• Give away personal items
  • Use alcohol, drugs or medication in an unusual manner
  • Be agitated or lack energy
  • Write a will or a farewell message
  • Experience sleep or appetite problems
  • Neglect their appearance and hygiene
  • Suddenly feel energized or seem at peace after a period of feeling very low

Other signs can also be observed in a person experiencing distress or suicidal ideation. For example, the person can:

  • Appear sad, discouraged, or lacking in motivation
  • Appear bored, as if nothing in life gives them pleasure
  • Be aggressive or irritable, i.e., easily angered
  • Have low self-esteem or a sense of failure
  • Have difficulty concentrating or experience memory loss
  • Appear confused or incoherent
  • Seem indecisive

Be careful if the person’s mood suddenly improves. This change can be misleading: it can mean that the person has made plans to commit suicide. The person is not doing better, but may now feel they will soon stop suffering or causing others to suffer.

Getting help

If you or someone close to you is in distress, reach out. It’s important to talk about it. Suicide is never a solution. Talking about it is the best way to help yourself or your loved one.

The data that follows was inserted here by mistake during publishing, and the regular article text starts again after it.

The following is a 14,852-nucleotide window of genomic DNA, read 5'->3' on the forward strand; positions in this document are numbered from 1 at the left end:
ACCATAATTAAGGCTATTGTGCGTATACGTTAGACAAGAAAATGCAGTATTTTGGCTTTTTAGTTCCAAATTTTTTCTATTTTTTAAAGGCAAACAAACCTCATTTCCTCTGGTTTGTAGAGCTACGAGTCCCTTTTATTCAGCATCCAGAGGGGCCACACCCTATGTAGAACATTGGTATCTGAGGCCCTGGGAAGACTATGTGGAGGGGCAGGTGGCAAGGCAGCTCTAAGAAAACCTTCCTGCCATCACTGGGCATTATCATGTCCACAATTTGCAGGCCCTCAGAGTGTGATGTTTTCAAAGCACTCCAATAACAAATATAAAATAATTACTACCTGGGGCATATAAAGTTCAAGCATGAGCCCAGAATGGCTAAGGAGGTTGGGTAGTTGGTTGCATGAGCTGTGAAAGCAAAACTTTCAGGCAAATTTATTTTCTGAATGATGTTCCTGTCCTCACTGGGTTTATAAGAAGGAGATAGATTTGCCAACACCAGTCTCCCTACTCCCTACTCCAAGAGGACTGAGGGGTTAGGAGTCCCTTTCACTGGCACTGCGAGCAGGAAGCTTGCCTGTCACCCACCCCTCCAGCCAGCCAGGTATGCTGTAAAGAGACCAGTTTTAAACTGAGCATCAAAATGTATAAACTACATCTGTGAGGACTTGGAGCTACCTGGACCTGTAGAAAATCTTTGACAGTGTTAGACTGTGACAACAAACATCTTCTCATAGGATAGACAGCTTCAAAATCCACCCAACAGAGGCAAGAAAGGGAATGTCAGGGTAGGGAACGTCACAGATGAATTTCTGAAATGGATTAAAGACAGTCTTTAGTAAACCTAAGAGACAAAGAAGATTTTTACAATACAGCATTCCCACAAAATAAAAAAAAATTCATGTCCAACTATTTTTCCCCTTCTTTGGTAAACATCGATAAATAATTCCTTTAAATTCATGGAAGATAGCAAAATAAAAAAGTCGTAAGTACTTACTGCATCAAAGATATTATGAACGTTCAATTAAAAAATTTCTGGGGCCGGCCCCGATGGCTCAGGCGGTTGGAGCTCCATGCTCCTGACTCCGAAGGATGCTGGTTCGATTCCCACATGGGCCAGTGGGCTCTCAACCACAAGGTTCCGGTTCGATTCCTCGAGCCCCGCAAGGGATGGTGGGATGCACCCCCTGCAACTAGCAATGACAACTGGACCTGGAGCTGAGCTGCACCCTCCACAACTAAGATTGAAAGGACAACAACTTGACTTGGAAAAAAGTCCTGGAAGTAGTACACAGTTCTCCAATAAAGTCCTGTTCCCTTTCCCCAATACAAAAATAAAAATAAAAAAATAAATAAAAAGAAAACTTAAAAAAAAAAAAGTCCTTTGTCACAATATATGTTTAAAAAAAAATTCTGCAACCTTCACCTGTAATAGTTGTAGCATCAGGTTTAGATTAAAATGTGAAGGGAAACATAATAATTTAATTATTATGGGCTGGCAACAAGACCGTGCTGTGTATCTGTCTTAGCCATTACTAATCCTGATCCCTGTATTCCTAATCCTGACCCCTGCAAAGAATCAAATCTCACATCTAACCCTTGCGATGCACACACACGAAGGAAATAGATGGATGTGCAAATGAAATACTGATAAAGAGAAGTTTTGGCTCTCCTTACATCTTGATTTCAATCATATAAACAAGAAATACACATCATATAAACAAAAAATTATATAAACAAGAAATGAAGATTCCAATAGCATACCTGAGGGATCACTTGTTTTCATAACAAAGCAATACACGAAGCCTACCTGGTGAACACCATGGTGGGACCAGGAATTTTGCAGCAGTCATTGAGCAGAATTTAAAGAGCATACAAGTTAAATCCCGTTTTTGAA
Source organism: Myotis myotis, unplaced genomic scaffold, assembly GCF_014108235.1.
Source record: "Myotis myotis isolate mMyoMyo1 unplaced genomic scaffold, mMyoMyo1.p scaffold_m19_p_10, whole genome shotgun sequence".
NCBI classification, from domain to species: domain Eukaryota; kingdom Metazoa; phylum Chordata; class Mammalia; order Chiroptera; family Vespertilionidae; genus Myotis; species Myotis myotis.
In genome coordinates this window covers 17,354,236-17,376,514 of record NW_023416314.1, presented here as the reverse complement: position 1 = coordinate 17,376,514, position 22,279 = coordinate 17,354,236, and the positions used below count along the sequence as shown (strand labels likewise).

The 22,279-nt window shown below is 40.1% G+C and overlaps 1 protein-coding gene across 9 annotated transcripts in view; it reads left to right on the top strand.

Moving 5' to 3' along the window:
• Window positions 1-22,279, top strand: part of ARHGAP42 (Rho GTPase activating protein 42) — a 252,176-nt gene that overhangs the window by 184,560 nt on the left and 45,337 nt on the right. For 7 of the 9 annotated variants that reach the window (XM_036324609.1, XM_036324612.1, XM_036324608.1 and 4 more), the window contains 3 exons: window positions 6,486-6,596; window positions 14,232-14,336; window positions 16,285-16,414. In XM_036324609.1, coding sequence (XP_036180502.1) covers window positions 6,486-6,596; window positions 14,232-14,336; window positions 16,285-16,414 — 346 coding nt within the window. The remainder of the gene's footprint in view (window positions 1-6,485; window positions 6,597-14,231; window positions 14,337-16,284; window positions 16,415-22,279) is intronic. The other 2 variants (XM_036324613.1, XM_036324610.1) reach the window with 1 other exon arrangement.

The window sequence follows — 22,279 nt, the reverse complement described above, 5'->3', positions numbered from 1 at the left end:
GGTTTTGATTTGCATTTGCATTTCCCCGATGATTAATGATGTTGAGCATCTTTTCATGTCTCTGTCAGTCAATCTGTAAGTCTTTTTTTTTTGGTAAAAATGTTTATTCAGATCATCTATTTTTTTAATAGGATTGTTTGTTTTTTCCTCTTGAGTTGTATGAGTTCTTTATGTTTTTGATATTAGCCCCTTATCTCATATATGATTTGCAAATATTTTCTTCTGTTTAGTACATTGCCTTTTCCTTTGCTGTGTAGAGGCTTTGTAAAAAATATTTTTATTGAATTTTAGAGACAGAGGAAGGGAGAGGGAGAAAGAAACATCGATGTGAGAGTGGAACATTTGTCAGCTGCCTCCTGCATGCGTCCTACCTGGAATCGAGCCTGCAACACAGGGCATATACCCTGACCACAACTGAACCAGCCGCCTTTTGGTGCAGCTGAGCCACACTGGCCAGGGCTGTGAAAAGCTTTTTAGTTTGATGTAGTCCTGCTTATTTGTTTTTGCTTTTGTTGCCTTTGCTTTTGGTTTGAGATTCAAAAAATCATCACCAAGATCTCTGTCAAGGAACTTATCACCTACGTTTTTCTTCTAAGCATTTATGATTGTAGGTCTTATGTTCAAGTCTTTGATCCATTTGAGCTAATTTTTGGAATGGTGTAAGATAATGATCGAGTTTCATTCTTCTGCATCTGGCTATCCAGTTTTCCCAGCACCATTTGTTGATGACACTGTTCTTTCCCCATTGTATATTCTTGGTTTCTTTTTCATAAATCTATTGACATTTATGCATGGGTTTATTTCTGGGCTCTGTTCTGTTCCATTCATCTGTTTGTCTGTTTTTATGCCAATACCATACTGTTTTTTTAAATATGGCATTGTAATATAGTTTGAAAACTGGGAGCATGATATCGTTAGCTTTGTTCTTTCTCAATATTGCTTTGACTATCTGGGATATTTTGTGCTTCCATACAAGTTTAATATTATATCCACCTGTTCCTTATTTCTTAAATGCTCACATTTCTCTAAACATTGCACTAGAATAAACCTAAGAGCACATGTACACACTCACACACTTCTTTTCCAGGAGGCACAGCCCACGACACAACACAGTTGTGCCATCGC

Here are a few tips:

If you’re having suicidal thoughts

If you’re having suicidal thoughts, it’s because your suffering is too great and you can no longer see any solutions. This is a wake-up call that you need to take seriously. There are resources to help you.

Don’t wait until you’re no longer able to pursue your usual activities to seek help. Seek professional help as soon as possible if:

  • You’re experiencing distress
  • You’re having difficulty meeting your work or family responsibilities
  • You see everything in a negative light and are filled with despair
  • You’re having suicidal thoughts

A health or social services professional will be able to listen to you, assess your needs and provide you with options adapted to your situation.

If you have suicidal thoughts or concerns about suicide, ask for help. Responders are available free of charge, 24 hours a day, 365 days a year. The service is fully confidential.

  • Call 1-866-277-3553. Responders are available to help and support you. Don’t keep it to yourself. There is always hope.
  • Go to suicide.ca/en This hyperlink will open in a new window. to contact a responder by chat or text.